My name is Luke Schleusener. I’m a graduate student at the University of Chicago’s Center for Middle Eastern Studies. I’ve got six years of Arabic, Classical and Dialects. I attended AUC for four months in 2006. I’ve written about new media and the public sphere in Bahrain.
First, let’s settle something. Between 8-10% of Egypt’s population is on twitter or has regular internet access. This is not a twitter revolution. The spread of internet and mobile phones in tandem with the rise of Al-Jazeera and Al-Arabiya meant that the regime lost both framing and hegemony, and the secret police never had enough resources to monitor every conversation. It’s not the organizing factor that makes the internet so powerful. Other, freer societies (say the Philippines in 1986, even under Marcos) did not need new technology to accomplish this.
Egypt is a generic military dictatorship with nationalist-ethnic pretensions. The governing National Democratic Party of Hosni Mubarak has its roots in socialist Arab Nationalism, but central planning, socialism, and Arab political unity have fallen by the wayside in the interest of octogenarian crony capitalism.
Two thirds of the population is under 30, and about a third of the population is unemployed, but actual figures plus underemployment make things much grimmer. The NDP historically promised free college education and jobs for every graduate, but along with most other public goods in the semi-socialist paradise, the Mubarak government has gone out of its way to defund schooling to prevent the advent of a middle class to overthrow it. Instead, it has impoverished school teachers, professors, and civil servants. Recent college graduates tend to turn to the Muslim Brotherhood for hope, health care, and food. Cairo’s taxi fleet is made up of moonlighting civil servants trying to make enough to buy bread. Less than five percent of the population controls 90% of the wealth. The last five years have been increasingly tumultuous as food and fuel prices skyrocketed, neoliberal economic policies exacerbated unemployment. Economic growth has produced winners, but that has escalated class divisions: over the past year, new gated communities have displaced slums across Cairo.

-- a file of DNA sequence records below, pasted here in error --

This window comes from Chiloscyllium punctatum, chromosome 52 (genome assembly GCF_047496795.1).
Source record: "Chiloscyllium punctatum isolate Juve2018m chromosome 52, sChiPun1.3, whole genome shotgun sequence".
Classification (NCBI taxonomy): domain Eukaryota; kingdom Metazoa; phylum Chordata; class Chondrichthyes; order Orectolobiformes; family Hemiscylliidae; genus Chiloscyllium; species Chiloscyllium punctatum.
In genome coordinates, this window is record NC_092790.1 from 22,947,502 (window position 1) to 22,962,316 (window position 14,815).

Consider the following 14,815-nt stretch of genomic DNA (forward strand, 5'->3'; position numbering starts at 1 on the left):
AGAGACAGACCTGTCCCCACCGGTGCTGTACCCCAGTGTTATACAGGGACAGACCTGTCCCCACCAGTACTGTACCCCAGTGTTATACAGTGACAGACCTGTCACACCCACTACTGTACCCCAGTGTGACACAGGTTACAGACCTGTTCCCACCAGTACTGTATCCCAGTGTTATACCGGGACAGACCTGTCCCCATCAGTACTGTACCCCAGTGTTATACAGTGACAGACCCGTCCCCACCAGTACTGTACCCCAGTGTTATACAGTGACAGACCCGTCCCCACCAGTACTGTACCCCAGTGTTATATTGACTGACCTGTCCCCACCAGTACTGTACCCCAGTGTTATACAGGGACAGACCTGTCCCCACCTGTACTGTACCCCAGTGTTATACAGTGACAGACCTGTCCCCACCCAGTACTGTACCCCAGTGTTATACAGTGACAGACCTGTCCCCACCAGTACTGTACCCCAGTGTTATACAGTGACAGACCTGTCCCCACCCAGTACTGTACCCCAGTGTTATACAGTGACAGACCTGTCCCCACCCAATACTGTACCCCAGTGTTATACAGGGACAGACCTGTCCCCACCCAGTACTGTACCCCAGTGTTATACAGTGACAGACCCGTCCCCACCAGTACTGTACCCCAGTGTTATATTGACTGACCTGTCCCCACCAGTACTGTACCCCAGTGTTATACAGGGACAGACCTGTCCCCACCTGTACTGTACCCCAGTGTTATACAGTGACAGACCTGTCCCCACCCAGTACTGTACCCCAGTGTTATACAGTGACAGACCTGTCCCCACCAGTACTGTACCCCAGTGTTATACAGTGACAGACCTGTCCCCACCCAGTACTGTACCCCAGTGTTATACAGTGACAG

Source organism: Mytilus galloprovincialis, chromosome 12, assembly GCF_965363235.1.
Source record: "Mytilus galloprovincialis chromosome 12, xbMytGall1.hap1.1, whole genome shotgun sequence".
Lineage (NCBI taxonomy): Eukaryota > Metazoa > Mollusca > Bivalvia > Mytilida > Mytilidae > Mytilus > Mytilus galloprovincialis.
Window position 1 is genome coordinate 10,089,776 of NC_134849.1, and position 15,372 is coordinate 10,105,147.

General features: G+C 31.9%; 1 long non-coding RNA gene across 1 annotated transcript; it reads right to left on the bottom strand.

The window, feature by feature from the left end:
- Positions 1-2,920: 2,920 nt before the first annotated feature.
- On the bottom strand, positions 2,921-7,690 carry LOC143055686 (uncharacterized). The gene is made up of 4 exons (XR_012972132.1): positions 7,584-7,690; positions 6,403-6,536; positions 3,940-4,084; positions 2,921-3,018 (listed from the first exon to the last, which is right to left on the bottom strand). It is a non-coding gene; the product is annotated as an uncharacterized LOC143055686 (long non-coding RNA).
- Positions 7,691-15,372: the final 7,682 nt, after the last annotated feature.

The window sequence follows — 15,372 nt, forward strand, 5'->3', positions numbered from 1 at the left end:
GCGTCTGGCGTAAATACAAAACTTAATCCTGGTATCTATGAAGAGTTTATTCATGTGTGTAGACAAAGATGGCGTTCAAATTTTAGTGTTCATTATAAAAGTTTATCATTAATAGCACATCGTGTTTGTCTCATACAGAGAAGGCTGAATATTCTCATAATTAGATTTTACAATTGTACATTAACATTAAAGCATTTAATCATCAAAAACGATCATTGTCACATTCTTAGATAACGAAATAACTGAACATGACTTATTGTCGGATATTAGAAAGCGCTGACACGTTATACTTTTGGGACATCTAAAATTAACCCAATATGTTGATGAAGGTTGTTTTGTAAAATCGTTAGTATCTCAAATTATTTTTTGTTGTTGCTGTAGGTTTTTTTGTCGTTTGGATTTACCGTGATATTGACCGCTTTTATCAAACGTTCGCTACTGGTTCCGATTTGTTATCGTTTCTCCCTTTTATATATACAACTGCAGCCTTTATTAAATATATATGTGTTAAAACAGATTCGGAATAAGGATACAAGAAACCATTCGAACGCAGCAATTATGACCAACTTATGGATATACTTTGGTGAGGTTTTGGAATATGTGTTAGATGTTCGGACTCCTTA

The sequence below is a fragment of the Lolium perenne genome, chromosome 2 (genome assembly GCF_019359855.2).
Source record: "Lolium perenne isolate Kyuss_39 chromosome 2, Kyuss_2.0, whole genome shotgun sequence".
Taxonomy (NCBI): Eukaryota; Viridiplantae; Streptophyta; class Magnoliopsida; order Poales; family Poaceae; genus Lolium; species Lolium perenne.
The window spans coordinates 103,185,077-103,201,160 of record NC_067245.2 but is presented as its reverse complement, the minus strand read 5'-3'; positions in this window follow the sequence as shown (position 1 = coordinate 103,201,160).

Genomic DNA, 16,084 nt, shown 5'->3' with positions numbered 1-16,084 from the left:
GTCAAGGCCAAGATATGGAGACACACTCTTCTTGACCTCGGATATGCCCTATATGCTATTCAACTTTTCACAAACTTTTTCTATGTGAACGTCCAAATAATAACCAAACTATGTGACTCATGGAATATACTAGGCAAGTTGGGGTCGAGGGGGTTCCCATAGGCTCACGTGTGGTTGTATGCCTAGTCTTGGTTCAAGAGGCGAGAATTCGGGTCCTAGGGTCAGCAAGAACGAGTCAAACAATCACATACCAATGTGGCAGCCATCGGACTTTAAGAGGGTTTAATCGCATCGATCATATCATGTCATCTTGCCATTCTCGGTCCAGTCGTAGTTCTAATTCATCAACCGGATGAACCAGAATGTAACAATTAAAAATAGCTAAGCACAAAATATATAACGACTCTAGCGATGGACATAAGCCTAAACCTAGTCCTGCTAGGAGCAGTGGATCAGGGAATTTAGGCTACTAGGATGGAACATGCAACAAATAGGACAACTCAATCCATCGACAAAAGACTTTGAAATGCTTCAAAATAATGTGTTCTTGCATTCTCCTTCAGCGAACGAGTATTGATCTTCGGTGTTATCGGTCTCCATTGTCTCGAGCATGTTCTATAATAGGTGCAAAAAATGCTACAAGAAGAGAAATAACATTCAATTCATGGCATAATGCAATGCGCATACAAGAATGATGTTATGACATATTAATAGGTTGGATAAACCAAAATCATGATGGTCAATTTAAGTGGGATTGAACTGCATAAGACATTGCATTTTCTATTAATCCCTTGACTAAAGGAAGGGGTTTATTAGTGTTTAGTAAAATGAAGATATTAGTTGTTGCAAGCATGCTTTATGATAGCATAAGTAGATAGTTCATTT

Tensions have run high since the 2006 elections, when Mubarak refused to seat the Muslim Brotherhood in parliament and then tossed secular liberal Ayman Nour into prison. More recently, many expected Mubarak engineer his son Gamal’s succession in the upcoming presidential election in September. The military has been tepid, at best, about that idea.
Recent events in Tunisia encouraged the populace, but the situation was dire before that.